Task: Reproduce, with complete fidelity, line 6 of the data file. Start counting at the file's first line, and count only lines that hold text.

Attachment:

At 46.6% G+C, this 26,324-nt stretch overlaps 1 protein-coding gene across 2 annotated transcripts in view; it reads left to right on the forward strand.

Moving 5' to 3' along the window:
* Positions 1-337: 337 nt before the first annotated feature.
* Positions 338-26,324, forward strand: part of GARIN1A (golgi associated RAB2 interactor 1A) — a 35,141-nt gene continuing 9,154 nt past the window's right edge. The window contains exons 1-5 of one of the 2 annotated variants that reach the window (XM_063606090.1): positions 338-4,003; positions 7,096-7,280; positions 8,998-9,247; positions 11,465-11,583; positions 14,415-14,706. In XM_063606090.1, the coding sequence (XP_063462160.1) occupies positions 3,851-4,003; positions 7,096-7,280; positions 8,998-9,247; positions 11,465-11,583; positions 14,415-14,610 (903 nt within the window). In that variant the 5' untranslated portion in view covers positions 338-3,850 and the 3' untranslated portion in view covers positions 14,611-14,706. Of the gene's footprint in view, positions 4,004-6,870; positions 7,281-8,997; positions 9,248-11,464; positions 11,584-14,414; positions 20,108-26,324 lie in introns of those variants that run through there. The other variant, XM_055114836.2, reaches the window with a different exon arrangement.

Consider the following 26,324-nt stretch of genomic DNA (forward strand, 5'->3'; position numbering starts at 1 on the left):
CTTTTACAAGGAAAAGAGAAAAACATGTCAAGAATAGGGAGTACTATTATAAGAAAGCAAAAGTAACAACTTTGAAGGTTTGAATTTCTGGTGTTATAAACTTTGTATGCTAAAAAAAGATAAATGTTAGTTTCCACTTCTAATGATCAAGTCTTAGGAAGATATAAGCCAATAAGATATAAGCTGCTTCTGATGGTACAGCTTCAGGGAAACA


CTTTTACAAGGAAAAGAGAAAAACATGTCAAGAATAGGGAGTACTATTATAAGAAAGCAAAAGTAACAACTTTGAAGGTTTGAATTTCTGGTGTTATAAACTTTGTATGCTAAAAAAAGATAAATGTTAGTTTCCACTTCTAATGATCAAGTCTTAGGAAGATATAAGCCAATAAGATATAAGCTGCTTCTGATGGTACAGCTTCAGGGAAACA